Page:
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Academics Run Real Stress Test, Find Banks Need $1 Trillion TARP!

Aug. 2, 2016 (EIRNS)—In an ironic counterpart to the panic in bank stocks all over Europe today, following the unfortunately faked "stress tests" by the European Banking Agency (EBA) last week, three academic economists performed a kind of "real stress test on an emergency basis." Their findings were published July 30, and reported by the Financial Times and Agence France Presse: The big European banks would need close to 900 billion euros—about $1 trillion—in new capitalization to withstand the crisis.

The investigators were Sascha Steffen of Germany’s Center for European Economic Research, Prof. Viral Acharya of New York University’s Stern School of Business, and Diane Pierret of the University of Lausanne in Switzerland. They reported, "The market has a very different view on how risky bank portfolios are" than the Basel supervisors. The 34 listed banks have lost a full third of their book value since the last EBA stress tests in 2014, so investors had no confidence in them. The Aug. 1-2 crash in bank stocks showed these EBA stress tests had been faked as well.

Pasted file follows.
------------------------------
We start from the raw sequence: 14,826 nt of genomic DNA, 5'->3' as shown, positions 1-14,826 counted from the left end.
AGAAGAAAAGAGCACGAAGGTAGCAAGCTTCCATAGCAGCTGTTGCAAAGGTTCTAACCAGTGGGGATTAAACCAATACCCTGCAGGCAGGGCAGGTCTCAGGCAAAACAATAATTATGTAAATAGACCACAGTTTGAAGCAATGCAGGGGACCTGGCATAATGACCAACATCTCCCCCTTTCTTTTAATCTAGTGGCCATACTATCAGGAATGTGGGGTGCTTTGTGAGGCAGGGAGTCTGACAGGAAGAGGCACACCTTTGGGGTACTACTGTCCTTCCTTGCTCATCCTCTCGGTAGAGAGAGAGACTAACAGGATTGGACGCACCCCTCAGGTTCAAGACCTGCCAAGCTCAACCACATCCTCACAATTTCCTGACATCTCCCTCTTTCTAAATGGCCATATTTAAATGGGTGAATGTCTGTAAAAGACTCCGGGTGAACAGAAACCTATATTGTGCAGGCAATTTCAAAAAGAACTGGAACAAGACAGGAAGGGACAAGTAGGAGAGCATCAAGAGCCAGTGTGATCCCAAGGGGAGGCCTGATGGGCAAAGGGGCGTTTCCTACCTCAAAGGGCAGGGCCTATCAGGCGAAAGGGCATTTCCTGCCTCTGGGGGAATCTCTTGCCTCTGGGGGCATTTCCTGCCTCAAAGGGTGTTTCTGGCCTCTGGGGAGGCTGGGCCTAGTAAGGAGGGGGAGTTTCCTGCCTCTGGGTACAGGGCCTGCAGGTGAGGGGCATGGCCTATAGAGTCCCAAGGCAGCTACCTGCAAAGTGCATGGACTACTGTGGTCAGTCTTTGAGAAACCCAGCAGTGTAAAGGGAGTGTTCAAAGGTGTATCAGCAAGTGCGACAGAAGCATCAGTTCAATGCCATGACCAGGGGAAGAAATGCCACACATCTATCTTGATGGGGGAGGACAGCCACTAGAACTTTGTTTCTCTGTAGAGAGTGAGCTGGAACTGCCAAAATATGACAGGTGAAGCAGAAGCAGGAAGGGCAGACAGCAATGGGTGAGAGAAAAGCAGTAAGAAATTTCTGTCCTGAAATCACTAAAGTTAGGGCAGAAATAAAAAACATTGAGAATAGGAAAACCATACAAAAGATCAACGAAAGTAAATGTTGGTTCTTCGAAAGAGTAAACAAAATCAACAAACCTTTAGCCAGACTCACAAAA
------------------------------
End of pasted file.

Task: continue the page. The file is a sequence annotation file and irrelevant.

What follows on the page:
The three academics found that the big European banks (including those headquartered in London) would need 882 billion euros in new capital to survive the losses from their risky assets a serious crisis like this one.

They acknowledged that such an immense "recapitalization" could come only from a Europe-wide government bailout, essentially a European TARP 30% larger than the 2008 original. And they were assuming that bank bondholders got bailed in as well!

France comes out of the economists’ analysis worst, with the three French banks in the 2016 stress tests needing €250 billion, followed by the United Kingdom’s four listed banks, whose requirement would be €185 billion; Spain’s six listed banks, 116.6 billion; Germany’s two listed banks, €114.4 billion. In a surprise to some, Italy’s five listed banks were the least needy of a capital bailout, €96.6 billion.

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